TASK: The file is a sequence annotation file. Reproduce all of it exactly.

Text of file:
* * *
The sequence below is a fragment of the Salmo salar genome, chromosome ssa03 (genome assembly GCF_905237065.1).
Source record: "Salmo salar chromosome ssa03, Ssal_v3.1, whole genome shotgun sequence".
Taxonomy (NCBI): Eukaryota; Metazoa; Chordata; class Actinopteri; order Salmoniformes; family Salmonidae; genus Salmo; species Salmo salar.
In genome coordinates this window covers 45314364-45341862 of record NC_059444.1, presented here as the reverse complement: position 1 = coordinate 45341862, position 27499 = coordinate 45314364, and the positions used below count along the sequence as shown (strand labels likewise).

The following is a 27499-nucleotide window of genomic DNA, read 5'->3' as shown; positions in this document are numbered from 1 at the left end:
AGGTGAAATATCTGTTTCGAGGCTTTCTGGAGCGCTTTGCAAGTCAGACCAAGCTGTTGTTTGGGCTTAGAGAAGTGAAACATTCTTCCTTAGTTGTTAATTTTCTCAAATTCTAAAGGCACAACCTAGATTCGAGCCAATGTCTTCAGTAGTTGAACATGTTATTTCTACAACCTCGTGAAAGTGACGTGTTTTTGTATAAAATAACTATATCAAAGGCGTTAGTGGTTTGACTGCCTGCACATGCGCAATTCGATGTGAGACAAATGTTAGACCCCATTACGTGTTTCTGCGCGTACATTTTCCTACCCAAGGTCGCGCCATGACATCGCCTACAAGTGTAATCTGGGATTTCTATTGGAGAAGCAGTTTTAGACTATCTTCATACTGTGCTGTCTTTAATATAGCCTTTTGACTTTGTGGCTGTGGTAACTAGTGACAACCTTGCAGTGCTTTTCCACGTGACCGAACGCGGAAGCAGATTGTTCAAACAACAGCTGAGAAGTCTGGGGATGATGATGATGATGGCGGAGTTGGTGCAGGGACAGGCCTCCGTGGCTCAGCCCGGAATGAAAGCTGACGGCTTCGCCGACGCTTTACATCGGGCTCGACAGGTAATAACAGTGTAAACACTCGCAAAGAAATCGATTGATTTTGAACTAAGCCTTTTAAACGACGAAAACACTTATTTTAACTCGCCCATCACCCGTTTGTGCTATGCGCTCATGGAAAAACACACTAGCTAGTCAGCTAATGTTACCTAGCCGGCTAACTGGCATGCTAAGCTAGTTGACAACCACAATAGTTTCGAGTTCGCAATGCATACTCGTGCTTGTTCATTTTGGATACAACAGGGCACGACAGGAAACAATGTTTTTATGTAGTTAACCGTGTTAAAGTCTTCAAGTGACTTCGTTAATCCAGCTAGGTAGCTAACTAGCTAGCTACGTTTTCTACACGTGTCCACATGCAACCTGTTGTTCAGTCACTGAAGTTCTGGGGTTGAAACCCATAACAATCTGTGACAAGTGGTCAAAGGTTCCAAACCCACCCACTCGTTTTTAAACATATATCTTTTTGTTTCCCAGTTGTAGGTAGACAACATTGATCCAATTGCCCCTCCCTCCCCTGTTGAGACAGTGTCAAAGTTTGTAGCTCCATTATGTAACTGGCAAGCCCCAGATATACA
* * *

The sequence below is a fragment of the Salmo salar genome, chromosome ssa03 (genome assembly GCF_905237065.1).
Source record: "Salmo salar chromosome ssa03, Ssal_v3.1, whole genome shotgun sequence".
Taxonomy (NCBI): Eukaryota; Metazoa; Chordata; class Actinopteri; order Salmoniformes; family Salmonidae; genus Salmo; species Salmo salar.
In genome coordinates this window covers 45314364-45341862 of record NC_059444.1, presented here as the reverse complement: position 1 = coordinate 45341862, position 27499 = coordinate 45314364, and the positions used below count along the sequence as shown (strand labels likewise).

The following is a 27499-nucleotide window of genomic DNA, read 5'->3' as shown; positions in this document are numbered from 1 at the left end:
AGGTGAAATATCTGTTTCGAGGCTTTCTGGAGCGCTTTGCAAGTCAGACCAAGCTGTTGTTTGGGCTTAGAGAAGTGAAACATTCTTCCTTAGTTGTTAATTTTCTCAAATTCTAAAGGCACAACCTAGATTCGAGCCAATGTCTTCAGTAGTTGAACATGTTATTTCTACAACCTCGTGAAAGTGACGTGTTTTTGTATAAAATAACTATATCAAAGGCGTTAGTGGTTTGACTGCCTGCACATGCGCAATTCGATGTGAGACAAATGTTAGACCCCATTACGTGTTTCTGCGCGTACATTTTCCTACCCAAGGTCGCGCCATGACATCGCCTACAAGTGTAATCTGGGATTTCTATTGGAGAAGCAGTTTTAGACTATCTTCATACTGTGCTGTCTTTAATATAGCCTTTTGACTTTGTGGCTGTGGTAACTAGTGACAACCTTGCAGTGCTTTTCCACGTGACCGAACGCGGAAGCAGATTGTTCAAACAACAGCTGAGAAGTCTGGGGATGATGATGATGATGGCGGAGTTGGTGCAGGGACAGGCCTCCGTGGCTCAGCCCGGAATGAAAGCTGACGGCTTCGCCGACGCTTTACATCGGGCTCGACAGGTAATAACAGTGTAAACACTCGCAAAGAAATCGATTGATTTTGAACTAAGCCTTTTAAACGACGAAAACACTTATTTTAACTCGCCCATCACCCGTTTGTGCTATGCGCTCATGGAAAAACACACTAGCTAGTCAGCTAATGTTACCTAGCCGGCTAACTGGCATGCTAAGCTAGTTGACAACCACAATAGTTTCGAGTTCGCAATGCATACTCGTGCTTGTTCATTTTGGATACAACAGGGCACGACAGGAAACAATGTTTTTATGTAGTTAACCGTGTTAAAGTCTTCAAGTGACTTCGTTAATCCAGCTAGGTAGCTAACTAGCTAGCTACGTTTTCTACACGTGTCCACATGCAACCTGTTGTTCAGTCACTGAAGTTCTGGGGTTGAAACCCATAACAATCTGTGACAAGTGGTCAAAGGTTCCAAACCCACCCACTCGTTTTTAAACATATATCTTTTTGTTTCCCAGTTGTAGGTAGACAACATTGATCCAATTGCCCCTCCCTCCCCTGTTGAGACAGTGTCAAAGTTTGTAGCTCCATTATGTAACTGGCAAGCCCCAGATATACA